U.S. and European stock markets have brushed off the growing risks in Cyprus and potential run on banks in the eurozone today, pushing the Dow Jones Industrial Average 0.54% higher and the S&P 500 0.58% higher as of 3:15 p.m. EDT.
The European Central Bank has threatened to pull a liquidity lifeline to Cyprus if a bailout isn't agreed to by Monday. The country is in negotiations with European officials, but it's asking for a tax on bank deposits that has been rejected, and the only other possibility right now is help from Russia, which seems unlikely to come. If Cyprus doesn't reach a deal, the worst-case scenario would be a run on banks in troubled countries like Italy and Spain, which would hurt all of Europe. But all of those worries have been swept under the rug today.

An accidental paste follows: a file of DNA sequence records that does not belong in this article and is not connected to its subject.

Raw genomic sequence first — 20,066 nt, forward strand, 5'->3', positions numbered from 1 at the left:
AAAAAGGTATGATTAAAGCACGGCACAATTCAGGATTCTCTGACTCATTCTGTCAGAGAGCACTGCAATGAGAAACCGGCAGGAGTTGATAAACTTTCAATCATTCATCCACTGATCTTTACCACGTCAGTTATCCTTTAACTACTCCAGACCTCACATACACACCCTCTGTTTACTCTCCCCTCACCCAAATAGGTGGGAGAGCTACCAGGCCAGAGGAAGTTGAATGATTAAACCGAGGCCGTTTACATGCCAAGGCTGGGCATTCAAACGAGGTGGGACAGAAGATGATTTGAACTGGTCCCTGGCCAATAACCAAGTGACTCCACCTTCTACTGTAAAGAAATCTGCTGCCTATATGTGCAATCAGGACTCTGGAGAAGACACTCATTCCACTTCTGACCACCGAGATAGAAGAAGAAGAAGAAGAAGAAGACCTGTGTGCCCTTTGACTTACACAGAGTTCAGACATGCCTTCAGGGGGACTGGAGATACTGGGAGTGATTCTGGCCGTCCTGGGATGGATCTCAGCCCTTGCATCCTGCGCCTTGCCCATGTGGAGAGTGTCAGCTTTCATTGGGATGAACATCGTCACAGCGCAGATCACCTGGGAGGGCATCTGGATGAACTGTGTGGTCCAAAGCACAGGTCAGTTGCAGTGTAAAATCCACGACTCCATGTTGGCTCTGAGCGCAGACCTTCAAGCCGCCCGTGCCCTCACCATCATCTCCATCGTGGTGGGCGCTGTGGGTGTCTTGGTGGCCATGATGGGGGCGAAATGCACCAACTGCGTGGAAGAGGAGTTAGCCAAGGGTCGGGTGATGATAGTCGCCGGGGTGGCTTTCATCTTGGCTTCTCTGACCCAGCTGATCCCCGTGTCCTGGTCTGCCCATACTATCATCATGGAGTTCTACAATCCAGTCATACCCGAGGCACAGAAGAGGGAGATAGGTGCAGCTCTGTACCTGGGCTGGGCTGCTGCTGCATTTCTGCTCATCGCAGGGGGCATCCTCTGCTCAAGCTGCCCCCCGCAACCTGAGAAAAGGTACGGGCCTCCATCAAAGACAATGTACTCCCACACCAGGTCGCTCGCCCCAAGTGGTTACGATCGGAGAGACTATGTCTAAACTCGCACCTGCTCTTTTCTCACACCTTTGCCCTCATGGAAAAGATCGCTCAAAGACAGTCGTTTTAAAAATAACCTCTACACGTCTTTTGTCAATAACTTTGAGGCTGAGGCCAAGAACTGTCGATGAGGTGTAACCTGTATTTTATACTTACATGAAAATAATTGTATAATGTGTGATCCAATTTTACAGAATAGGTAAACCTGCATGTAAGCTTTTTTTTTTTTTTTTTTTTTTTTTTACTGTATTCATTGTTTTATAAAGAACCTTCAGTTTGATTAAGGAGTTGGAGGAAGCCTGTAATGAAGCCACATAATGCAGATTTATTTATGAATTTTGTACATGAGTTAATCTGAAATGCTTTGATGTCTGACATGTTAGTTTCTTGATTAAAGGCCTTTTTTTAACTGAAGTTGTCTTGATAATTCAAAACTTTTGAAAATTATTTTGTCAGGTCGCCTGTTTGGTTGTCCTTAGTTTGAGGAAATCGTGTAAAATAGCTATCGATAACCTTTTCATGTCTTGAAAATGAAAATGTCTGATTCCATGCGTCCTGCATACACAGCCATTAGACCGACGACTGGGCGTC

Hewlett-Packard is the biggest winner on the day, rising 2.4%. The company raised its dividend 10% to $0.1452 per share, which is a 2.5% annual yield for investors. This is another sign the company is back on track, and investors have a lot of upside if HP can start growing again.
UnitedHealth Group is the big loser on the Dow, falling 1.2% today. The Wall Street Journal ran an article suggesting that health insurers are warning brokers that premiums may go way up next year. Companies are preparing to report premiums to regulators for 2014 in the next few months and provisions in Obamacare may lead to an increase in costs for some. The law is a double-edged sword for insurers, bringing more people into the system, but if costs go up it will be easier for consumers to shop for competitive plans. Today, that has investors on edge.
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